Although online calculators use some of the same publicly available resources as agents, they don’t take into account factors such as curb appeal, recent renovations, nearby school districts, etc.
A good real estate agent is a skilled marketer
In today’s digital world, homebuyers often start (and end) their tours of your house online. They view photos and take virtual tours of your property. If they don’t like what they see, they never bother to visit your home in person.
Knowing this, a good real estate agent will take great photos and videos of your property, or hire a professional photographer to do it.
Just as important, the agent will showcase your listing on the MLS, the network of databases that agents use to spread the word about available properties, as well as social media sites such as Facebook and Pinterest, and (ideally) their own website.
They will also help stage the house, post yard signs, conduct open houses, take out ads and distribute flyers.
Could you do this yourself? Sure. If you have the time and you’re a “people person.”
(To get an MLS listing yourself, however, you’ll need to hire a discount broker and purchase that service from its a la carte menu.)
Screening out unqualified buyers
Every lookie-loo and lowballer who’s ever guzzled free wine at an open house claims to be interested in buying, but will usually waste your time.
Even genuinely interested buyers can waste your time if they don’t have their financing lined up.
Because agents work on commission, they have a vested interest in screening out unqualified buyers so they can focus on the best prospects.
In addition to screening out obvious time-wasters, an agent will make sure that buyers are preapproved for a mortgage, not just prequalified.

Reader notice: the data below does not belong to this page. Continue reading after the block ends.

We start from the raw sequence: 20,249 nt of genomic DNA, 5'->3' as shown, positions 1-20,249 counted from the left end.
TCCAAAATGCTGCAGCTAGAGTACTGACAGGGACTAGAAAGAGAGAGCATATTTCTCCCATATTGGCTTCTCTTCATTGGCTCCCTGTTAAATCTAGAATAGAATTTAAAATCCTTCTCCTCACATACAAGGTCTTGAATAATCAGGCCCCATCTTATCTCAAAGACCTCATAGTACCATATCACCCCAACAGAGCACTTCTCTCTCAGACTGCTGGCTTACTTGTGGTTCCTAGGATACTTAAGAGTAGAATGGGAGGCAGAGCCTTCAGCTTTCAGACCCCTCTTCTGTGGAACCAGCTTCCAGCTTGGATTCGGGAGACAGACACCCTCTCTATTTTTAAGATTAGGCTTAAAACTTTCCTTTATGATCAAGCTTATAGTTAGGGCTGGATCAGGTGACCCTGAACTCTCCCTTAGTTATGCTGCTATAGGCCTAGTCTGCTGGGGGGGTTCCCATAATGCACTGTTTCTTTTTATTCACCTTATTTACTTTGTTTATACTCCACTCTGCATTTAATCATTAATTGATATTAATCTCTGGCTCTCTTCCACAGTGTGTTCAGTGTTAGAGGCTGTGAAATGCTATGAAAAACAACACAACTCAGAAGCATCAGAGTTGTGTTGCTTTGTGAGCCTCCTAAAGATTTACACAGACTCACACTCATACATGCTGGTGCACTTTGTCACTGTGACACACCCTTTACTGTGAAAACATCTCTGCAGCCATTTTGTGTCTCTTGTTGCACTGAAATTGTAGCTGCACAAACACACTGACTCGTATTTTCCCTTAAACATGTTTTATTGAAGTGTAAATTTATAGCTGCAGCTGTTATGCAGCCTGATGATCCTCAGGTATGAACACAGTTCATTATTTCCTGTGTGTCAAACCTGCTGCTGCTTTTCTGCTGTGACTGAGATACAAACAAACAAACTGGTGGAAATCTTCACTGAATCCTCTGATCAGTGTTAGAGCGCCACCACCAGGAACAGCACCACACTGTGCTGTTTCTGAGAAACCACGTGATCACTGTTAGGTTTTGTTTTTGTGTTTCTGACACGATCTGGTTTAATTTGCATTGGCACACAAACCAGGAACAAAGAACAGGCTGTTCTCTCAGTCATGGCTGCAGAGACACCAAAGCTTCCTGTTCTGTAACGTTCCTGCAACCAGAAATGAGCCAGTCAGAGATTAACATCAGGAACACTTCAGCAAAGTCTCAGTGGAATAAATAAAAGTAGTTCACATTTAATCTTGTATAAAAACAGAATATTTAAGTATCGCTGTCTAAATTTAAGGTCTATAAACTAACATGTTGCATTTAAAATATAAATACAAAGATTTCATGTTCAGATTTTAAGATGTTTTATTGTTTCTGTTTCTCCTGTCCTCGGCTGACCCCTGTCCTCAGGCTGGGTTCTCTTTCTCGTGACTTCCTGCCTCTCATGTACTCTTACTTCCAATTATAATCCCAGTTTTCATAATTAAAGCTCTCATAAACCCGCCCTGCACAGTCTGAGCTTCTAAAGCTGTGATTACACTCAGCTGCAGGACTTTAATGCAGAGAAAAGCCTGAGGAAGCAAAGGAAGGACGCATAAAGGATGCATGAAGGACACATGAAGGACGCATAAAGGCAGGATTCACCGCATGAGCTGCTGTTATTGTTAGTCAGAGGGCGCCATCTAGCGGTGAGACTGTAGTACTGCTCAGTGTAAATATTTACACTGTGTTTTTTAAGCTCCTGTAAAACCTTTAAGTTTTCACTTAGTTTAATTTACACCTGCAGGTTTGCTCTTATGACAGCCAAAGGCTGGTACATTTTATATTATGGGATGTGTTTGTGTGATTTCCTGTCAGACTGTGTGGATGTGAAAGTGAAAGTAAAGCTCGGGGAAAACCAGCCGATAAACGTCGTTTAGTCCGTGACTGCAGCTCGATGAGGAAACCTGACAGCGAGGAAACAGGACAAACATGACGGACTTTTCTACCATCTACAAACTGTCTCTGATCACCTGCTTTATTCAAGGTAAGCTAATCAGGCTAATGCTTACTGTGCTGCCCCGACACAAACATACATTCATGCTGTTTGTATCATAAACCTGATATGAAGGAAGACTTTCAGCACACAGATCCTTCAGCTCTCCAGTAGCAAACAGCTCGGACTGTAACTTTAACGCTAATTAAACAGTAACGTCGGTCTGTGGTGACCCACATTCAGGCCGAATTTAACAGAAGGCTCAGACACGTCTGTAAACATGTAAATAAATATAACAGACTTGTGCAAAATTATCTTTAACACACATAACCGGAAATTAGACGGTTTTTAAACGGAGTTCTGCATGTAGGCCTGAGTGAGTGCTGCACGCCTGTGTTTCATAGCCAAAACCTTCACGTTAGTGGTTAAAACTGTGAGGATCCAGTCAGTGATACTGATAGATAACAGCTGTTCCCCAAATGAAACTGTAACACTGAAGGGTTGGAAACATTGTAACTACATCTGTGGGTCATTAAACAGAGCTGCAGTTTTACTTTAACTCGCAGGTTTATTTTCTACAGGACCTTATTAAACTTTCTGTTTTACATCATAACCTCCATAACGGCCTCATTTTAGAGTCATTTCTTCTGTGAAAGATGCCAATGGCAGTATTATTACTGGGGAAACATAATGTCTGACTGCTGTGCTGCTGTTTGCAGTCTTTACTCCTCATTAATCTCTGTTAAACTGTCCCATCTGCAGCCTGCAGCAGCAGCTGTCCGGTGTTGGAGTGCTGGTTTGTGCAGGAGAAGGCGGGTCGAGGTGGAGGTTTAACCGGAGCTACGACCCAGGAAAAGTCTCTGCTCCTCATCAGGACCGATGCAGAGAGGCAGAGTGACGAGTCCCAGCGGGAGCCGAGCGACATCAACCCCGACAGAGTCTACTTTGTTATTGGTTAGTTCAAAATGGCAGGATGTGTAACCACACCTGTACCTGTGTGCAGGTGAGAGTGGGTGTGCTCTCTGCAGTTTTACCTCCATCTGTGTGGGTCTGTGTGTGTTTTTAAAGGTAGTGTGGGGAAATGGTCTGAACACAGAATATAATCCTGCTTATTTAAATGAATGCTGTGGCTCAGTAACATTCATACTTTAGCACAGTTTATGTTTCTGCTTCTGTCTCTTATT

Mortgage pre-approval equals (almost) cash buyer
A prequalification is fairly easy to come by but doesn’t guarantee that the buyer will get a loan.
By contrast, preapproved buyers have had their credit scores checked, and their income and employment verified. They’re much more likely to get a loan when it’s time to close.
Again, there’s nothing stopping you from doing all this yourself, assuming you have the time and patience.
You can also forego hiring an agent if you have mad negotiating skills and you hire a lawyer to prepare (or simply review) the sale contracts.
Is a discount brokerage for you?
If you’re an experienced home seller looking to save money, consider a discount brokerage.
Depending on the brokerage and the area where you live, you could shave several percentage points from the usual fees.
However, if you’ve never sold a property or want lots of hand-holding a discount brokerage might not be a good fit.
Discount brokerages make up for lower commissions by selling more properties, so don’t expect a ton of personalized service.
If you’re looking for someone to assist with the “grunt work” or you simply want an MLS listing, you could go a step further. Sites like Forsalebyowner.com offer a menu of services from which you can pick and choose.
Keep in mind, though, that many of these sites offer commissions to buyers’ agents to encourage them to steer clients to your home. That’s because sellers who pay 2 percent to 3 percent commissions are 25 percent more likely to sell than those who offer nothing.